- Be proactive. Make sure the book store has your book in stock and has enough to create a visual display. Call or visit in advance. If possible take some copies along just in case the store runs out.
- Dress professionally but be comfortable. Business casual is the look to achieve. Wear comfortable shoes, short or quarter length sleeves and take a sweater or blazer. It is hard to concentrate when shivering or over heated.
- Take water, tape, table tents, easels and posters of the book cover(s). Bring a supply of bookmarks, business cards showing where the book can be purchased if the prospective buyer walks away empty handed only to regret it later. Have a supply of card paper and markers in case there are no signs prepared by the store. When attending functions such as conventions, be prepared to bring your own materials.
- The table is not your friend. Remember how it feels to approach someone seated behind a desk. It creates a sense of separation, a barrier between the seated person and the one coming near. Stand in front of or to the side of the table. When a prospective buyer comes close, you will be approachable while appearing friendly and involved.
- Take time to meet every person and sign every book. Arrange your schedule to allow extra time in case a large number of people line up for your book. After all that is the desired result, right? Do not rush off panicked to the airport. Be professional and plan for success.
- Smile, Smile, Smile! The anxious author is selling him or herself. A genuine warm smile draws people and lets them know the author is interested, involved and on the same level as they are.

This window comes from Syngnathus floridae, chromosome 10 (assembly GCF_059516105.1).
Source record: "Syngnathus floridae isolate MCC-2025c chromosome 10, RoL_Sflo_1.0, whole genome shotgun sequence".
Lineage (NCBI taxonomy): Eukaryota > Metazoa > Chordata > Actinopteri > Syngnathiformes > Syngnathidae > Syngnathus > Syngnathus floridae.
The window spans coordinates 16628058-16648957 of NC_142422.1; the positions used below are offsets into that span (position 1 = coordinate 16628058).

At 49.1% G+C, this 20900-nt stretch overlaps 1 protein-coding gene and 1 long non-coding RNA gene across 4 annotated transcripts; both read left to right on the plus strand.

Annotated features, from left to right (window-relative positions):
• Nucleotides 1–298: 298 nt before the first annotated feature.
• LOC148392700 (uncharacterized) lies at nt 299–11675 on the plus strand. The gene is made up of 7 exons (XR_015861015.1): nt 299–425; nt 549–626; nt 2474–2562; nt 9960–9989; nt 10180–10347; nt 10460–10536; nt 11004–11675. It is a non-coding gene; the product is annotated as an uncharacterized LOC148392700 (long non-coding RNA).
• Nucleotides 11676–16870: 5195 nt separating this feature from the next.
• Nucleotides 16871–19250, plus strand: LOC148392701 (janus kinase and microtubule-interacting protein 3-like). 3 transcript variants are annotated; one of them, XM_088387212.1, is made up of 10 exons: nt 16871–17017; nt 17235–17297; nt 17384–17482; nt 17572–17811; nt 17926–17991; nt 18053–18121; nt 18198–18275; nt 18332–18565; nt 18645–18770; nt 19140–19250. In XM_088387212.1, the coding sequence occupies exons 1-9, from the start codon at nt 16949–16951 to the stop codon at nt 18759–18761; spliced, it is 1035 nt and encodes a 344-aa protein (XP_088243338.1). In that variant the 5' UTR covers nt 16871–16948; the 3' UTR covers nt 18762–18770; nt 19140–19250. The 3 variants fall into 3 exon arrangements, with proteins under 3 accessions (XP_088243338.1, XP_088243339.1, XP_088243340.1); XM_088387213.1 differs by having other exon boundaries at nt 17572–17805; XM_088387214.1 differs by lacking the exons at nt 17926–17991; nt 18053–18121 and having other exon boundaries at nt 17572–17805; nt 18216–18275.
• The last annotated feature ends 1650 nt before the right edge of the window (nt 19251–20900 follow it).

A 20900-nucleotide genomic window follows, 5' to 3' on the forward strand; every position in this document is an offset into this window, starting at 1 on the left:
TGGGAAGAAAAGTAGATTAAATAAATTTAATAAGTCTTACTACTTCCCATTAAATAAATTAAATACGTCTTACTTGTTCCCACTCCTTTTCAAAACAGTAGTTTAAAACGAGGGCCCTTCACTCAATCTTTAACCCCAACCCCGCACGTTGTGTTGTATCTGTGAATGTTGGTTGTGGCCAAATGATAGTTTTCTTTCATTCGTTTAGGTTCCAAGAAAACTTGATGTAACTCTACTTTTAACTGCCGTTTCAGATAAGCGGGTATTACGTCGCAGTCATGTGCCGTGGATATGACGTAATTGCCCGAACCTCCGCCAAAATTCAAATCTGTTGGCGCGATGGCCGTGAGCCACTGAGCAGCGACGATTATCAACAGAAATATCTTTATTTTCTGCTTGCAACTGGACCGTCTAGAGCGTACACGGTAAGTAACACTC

Be Eager, Not Pathetic
Pens-Not Pins and Needles
Have a number of great pens with you at book signings. Do not depend on the bookstore to provide them or you may find yourself using crayons from the children’s section. Use blue or black ink because it lasts longer and does not fade easily. The pretty new popular shades of green, red, etc. are tempting but not a smart choice.
- Use a fine point roller ball pen. Some people use fine point Sharpie markers but these tend to bleed through on many types of paper. If indeed a Sharpie is used allow the ink to dry before closing the book. It might smudge and ruin the entire thing in addition to making the buyer angry.
- Look for pens with acid free, archival ink. These can be found at craft stores in the scrap-booking section and are not expensive. Be prepared to ask for the pen back because many people automatically pick up pens. Have extras handy.
- If the buyer asks for the pen as a keepsake, give it to them. These small things are important to fans and can create a positive experience instead of them remembering a cheapskate author.
- If the buyer asks you to use their pen, oblige but let them know why you prefer a certain style of pen. Later if the ink fades, you will not be blamed.
Relax and Enjoy
Ultimately, the hard work has been done. The book is written, edited, proofed and printed. All else is small stuff. If you make a mistake, likely you are the only one who will notice. Enjoy reaping the rewards of your labor. Sign, Sell and Deliver your baby to people who will treasure it for generations. Then go home, put your feet up and start typing the next masterpiece!